Another candidate for the seat, Republican Sam Peters, called for a “full investigation” on his Facebook page and said it was “time to remove this loser from Congress!” Democrat Brie D’Ayr said it’s time to elect a woman to the seat, arguing that “you can’t give it 100% if you’re constantly distracted by issues that have nothing to do with the job of making your constituents’ lives better.”

Linder’s account of events places the beginning of the affair at the height of Horsford’s eight-year legislative career — when he was Senate majority leader from 2009 to 2012. 

Years later, he would face questions about what he knew and whether he took enough action in that leadership role to intervene in the case of Mark Manendo, a longtime state senator who was found in 2017 to have violated harassment policies for activities ranging from unwanted sexual advances to harassing conduct during numerous legislative sessions.

In an interview in 2017, Horsford declined to comment on some specifics of his dealings with Manendo. But he argued for systemic improvements in workplaces.

“This is a moment and it’s a moment we need to reflect on and more importantly fix things that are broken,” he said in an interview. “There needs to be a process that’s independent, that’s fair, that allows people to come forward. People shouldn’t have to go to their boss alone to file a complaint and be heard — there needs to be a better code of conduct and ethics.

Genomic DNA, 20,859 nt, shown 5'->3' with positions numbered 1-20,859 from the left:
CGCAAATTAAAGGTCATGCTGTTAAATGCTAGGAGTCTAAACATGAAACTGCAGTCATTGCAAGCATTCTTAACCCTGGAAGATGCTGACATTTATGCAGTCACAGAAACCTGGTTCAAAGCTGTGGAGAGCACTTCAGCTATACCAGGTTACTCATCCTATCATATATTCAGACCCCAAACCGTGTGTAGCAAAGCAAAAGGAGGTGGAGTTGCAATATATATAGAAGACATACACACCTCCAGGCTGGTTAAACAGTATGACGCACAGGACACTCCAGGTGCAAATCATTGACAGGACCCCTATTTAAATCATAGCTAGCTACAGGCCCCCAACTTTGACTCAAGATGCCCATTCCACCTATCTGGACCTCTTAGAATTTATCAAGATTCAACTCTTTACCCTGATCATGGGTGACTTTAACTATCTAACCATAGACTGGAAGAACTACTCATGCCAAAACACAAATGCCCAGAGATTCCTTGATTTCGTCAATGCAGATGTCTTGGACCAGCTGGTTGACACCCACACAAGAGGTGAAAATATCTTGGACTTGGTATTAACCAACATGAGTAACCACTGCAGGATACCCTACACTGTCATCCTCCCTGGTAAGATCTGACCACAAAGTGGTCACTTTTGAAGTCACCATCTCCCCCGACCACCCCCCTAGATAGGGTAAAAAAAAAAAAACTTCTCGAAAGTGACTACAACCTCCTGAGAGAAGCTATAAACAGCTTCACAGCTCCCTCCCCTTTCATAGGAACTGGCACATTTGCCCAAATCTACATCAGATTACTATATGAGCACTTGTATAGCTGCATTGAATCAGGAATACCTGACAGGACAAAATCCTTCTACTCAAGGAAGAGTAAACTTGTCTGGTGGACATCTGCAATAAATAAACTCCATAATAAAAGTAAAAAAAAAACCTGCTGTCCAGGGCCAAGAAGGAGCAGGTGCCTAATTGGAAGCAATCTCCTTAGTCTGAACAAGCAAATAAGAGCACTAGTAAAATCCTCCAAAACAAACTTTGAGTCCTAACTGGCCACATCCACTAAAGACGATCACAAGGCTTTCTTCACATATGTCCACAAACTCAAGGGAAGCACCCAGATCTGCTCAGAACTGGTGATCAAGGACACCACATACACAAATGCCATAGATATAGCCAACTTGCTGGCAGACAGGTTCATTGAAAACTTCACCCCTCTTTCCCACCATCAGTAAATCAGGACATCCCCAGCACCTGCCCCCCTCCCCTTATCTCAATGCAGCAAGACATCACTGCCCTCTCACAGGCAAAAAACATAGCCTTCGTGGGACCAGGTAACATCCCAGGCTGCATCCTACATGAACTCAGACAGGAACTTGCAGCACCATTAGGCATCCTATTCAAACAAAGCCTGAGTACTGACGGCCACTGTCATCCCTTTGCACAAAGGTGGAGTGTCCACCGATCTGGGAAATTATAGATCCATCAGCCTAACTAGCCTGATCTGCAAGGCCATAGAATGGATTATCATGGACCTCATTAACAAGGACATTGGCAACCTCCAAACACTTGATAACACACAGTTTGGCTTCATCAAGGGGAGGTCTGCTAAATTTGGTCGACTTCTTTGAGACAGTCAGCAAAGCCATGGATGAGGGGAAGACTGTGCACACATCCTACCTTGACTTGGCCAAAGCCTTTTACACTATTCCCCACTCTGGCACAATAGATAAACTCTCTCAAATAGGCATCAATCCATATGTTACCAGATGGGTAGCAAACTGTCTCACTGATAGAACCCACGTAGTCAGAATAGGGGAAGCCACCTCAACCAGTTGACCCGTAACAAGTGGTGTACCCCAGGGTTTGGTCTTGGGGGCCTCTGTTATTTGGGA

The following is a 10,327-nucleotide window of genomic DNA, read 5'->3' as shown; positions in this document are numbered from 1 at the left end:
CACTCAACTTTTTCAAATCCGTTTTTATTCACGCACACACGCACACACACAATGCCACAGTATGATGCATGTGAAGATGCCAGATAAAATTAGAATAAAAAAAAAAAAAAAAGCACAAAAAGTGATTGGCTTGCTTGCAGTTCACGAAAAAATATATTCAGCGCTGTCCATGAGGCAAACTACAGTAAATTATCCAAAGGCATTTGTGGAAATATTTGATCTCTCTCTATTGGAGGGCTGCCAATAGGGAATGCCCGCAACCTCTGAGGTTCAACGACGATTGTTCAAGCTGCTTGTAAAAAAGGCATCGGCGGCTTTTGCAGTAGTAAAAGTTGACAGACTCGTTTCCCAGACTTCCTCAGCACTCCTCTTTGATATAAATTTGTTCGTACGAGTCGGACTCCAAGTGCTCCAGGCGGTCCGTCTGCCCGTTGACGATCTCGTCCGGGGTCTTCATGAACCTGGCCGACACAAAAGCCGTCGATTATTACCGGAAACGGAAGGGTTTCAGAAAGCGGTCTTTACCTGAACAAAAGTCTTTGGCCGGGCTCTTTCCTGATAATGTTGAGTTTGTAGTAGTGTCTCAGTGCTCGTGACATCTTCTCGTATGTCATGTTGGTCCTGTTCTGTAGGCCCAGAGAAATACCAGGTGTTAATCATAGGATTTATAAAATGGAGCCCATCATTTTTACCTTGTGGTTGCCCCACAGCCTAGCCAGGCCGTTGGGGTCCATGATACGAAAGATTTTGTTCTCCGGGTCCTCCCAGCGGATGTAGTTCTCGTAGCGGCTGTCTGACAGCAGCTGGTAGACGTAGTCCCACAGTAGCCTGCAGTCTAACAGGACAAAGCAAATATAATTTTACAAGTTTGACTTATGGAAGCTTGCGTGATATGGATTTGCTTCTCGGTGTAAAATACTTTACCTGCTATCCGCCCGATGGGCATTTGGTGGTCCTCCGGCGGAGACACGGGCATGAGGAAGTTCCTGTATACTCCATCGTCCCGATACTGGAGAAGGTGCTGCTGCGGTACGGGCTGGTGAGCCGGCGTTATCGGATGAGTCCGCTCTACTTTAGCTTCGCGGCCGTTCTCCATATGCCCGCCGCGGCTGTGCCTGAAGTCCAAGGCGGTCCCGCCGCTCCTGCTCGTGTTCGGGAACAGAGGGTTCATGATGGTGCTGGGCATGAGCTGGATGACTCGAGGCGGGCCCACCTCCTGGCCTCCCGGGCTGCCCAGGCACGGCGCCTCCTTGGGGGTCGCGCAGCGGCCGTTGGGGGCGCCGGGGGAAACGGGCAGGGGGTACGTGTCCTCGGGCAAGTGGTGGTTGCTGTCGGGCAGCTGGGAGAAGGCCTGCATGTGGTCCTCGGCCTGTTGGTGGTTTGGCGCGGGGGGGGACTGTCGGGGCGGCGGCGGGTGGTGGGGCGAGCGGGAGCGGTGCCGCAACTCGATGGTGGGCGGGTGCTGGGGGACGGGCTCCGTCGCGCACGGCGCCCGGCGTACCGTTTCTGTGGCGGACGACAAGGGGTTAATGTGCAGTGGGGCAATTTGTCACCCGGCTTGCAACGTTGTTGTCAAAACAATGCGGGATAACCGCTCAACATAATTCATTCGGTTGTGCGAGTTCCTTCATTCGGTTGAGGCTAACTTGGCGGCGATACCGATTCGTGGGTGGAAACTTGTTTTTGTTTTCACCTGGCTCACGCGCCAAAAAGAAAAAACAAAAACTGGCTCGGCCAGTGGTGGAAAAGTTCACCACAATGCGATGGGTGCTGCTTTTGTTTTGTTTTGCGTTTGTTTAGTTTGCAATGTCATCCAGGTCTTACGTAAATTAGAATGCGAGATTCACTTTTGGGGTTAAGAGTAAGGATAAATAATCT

Horsford describes himself on his campaign website as “a devoted family man” who “has built a strong family.” His Twitter accounts feature family photos and remarks supportive of his wife, a university professor.

Facing criticism for maintaining a home just outside of Washington D.C., he told The Nevada Independent in 2018 that he did so so he could have meals with his family and attend his three school-age children’s activities during the work week. His own father was killed in an episode of gun violence when he was 19.

“I know what it’s like to grow up without a father. And it is very important to me that I always am there to be present and to provide for my kids,” he said.

Horsford, a longtime director of the Culinary Academy workforce training organization, was elected to the state Senate in 2004 and held its top post for the 2009 and 2011 legislative sessions.

He served as co-chair of President Barack Obama’s 2008 campaign in Nevada and did stints as a Democratic national committeeman and as vice chairman for the Democratic Legislative Campaign Committee, a fundraising entity.

He won a race for Nevada’s newly created 4th district in 2012 but lost the seat to Republican Cresent Hardy in the “red wave” of 2014. He started running his own business, Resources Plus, which provides public relations and consulting on workforce development strategies, skipped the 2016 cycle, and ran for the seat in 2018 when it became clear that Kihuen would not seek the role again.

In a debate in the 2018 election, Horsford said it bothered him that an ethics commission was taking months to present findings about the accusations and that Kihuen accusers wake up each morning still seeing him in office.

"It absolutely does, and that is why we should expect more of every elected official and every person in power,” he said. 

Updated at 6:48 p.m. on 5/16/20 to add comment about Horsford's future political plans.